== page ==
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    ABSTRACT: Studies of X chromosome evolution in various organisms have indicated that sex-biased genes are non-randomly distributed between the X and autosomes. Here, to extend these studies to nematodes, we annotated and analyzed X chromosome gene content in four Caenorhabditis species and in Pristionchus pacificus. Our gene expression analyses comparing young adult male and female mRNA-seq data indicate that, in general, nematode X chromosomes are enriched for genes with high female-biased expression and depleted of genes with high male-biased expression. Genes with low sex-biased expression do not show the same trend of X chromosome enrichment and depletion. Combined with the observation that highly sex-biased genes are primarily expressed in the gonad, differential distribution of sex-biased genes reflects differences in evolutionary pressures linked to tissue-specific regulation of X chromosome transcription. Our data also indicate that X dosage imbalance between males (XO) and females (XX) is influential in shaping both expression and gene content of the X chromosome. Predicted upregulation of the single male X to match autosomal transcription (Ohno's hypothesis) is supported by our observation that overall transcript levels from the X and autosomes are similar for highly expressed genes. However, comparison of differentially located one-to-one orthologs between C. elegans and P. pacificus indicates lower expression of X-linked orthologs, arguing against X upregulation. These contradicting observations may be reconciled if X-upregulation is not a global mechanism but instead acts locally on a subset of tissues and X-linked genes that are dosage sensitive.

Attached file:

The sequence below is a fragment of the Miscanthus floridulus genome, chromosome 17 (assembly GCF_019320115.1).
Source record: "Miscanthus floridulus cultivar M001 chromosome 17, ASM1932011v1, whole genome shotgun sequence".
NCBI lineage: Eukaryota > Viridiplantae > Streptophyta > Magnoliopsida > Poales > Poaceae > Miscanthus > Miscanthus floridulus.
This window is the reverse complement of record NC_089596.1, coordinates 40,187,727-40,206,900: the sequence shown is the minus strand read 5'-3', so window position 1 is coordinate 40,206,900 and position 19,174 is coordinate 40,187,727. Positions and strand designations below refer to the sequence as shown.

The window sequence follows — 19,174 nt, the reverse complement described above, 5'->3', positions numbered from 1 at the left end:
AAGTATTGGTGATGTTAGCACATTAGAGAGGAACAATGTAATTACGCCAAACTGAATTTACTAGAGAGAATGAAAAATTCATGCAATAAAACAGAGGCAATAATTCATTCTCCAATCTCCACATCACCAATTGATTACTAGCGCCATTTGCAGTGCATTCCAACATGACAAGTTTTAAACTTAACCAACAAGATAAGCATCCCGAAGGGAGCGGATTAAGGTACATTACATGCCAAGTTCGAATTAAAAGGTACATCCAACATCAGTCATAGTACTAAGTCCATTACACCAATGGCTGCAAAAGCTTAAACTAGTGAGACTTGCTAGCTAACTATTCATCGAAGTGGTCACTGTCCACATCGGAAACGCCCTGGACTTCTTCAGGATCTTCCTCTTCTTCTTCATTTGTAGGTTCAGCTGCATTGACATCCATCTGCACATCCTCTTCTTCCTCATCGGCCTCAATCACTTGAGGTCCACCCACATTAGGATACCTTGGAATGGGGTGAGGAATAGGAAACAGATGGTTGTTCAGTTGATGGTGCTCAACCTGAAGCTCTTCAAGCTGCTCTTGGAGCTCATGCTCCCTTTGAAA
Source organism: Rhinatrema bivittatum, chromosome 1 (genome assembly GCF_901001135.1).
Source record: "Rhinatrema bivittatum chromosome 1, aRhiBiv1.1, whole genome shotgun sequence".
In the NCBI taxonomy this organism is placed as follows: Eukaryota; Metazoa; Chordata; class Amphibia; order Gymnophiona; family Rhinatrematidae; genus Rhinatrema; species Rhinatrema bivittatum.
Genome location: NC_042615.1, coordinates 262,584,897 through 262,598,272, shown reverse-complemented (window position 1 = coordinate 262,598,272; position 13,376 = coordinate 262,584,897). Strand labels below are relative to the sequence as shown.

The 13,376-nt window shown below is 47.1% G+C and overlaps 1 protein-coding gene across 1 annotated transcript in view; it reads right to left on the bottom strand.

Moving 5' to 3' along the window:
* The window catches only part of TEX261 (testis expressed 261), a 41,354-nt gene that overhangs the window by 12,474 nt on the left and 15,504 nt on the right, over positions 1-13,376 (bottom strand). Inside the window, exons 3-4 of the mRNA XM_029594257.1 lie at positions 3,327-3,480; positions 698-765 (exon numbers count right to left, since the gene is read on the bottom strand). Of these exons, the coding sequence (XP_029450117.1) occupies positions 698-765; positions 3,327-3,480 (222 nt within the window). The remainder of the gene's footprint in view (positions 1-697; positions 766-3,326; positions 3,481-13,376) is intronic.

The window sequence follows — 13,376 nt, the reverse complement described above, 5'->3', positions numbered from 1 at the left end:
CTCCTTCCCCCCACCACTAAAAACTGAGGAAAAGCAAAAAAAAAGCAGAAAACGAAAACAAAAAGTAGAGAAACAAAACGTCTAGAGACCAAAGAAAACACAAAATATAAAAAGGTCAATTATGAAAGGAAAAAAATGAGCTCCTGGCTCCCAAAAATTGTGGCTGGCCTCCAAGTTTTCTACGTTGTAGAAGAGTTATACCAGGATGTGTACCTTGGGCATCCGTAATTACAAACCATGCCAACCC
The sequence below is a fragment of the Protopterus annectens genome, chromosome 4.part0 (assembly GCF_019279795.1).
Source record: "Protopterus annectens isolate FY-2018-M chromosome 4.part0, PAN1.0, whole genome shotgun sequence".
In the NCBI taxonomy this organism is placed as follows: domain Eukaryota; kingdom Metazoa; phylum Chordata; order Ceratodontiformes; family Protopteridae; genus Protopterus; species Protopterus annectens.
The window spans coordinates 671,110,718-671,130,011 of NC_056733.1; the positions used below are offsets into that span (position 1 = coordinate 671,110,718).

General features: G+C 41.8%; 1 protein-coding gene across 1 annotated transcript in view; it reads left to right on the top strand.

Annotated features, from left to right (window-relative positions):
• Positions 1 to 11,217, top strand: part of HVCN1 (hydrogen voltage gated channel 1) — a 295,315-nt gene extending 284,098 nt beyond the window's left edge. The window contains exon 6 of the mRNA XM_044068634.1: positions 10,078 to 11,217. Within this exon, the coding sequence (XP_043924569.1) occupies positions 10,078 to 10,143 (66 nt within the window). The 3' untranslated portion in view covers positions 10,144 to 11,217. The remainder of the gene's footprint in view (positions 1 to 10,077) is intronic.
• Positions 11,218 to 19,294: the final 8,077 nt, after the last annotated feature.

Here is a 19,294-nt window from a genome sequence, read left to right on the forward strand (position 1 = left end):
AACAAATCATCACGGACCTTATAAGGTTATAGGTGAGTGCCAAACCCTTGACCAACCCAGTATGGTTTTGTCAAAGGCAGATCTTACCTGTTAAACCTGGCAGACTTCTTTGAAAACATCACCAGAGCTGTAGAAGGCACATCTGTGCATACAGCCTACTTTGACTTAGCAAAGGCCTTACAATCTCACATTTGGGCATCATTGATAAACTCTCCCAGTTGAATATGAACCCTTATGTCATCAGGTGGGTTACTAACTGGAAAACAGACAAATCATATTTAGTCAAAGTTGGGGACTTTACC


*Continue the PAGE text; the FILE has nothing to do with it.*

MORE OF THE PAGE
Genetics 05/2014; 197(3). DOI:10.1534/genetics.114.163311 · 5.96 Impact Factor
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    • "Evolved sex chromosomes have a highly diverged gene content [1,5,27]. Ancient Y chromosomes have usually lost most of their ancestral genes, and the few remaining genes often have testis-specific functions [1,5]. "
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    ABSTRACT: The Drosophila miranda neo-sex chromosome system is a useful resource for studying recently evolved sex chromosomes. However, the neo-Y genomic assembly is fragmented due to the accumulation of repetitive sequence. Furthermore, the separate assembly of the neo-X and neo-Y chromosomes into genomic scaffolds has proven to be difficult, due to their low level of sequence divergence, which in coding regions is about 1.5%. Here, we de novo assemble the transcriptome of D. miranda using RNA-seq data from several male and female tissues, and develop a bioinformatic pipeline to separately reconstruct neo-X and neo-Y transcripts. We obtain 2,141 transcripts from the neo-X and 1,863 from the neo-Y. Neo-Y transcripts are generally shorter than their homologous neo-X transcripts (N50 of 2,048-bp vs. 2,775-bp) and expressed at lower levels. We find that 24% of expressed neo-Y transcripts harbor nonsense mutation within their open reading frames, yet most non-functional neo-Y genes are expressed throughout all of their length. We find evidence of gene loss of male-specific genes on the neo-X chromosome, and transcriptional silencing of testis-specific genes from the neo-X. Nonsense mediated decay (NMD) has been implicated to degrade transcripts containing pre-mature termination codons (PTC) in Drosophila, but rampant description of neo-Y genes with pre-mature stop codons suggests that it does not play a major role in down-regulating transcripts from the neo-Y. Loss or transcriptional down-regulation of genes from the neo-X with male-biased function provides evidence for beginning demasculinization of the neo-X. Thus, evolving sex chromosomes can rapidly shift their gene content or patterns of gene expression in response to their sex-biased transmission, supporting the idea that sex-specific or sexually antagonistic selection plays a major role in the evolution of heteromorphic sex chromosomes.
    BMC Genomics 03/2014; 15(1):241. DOI:10.1186/1471-2164-15-241 · 3.99 Impact Factor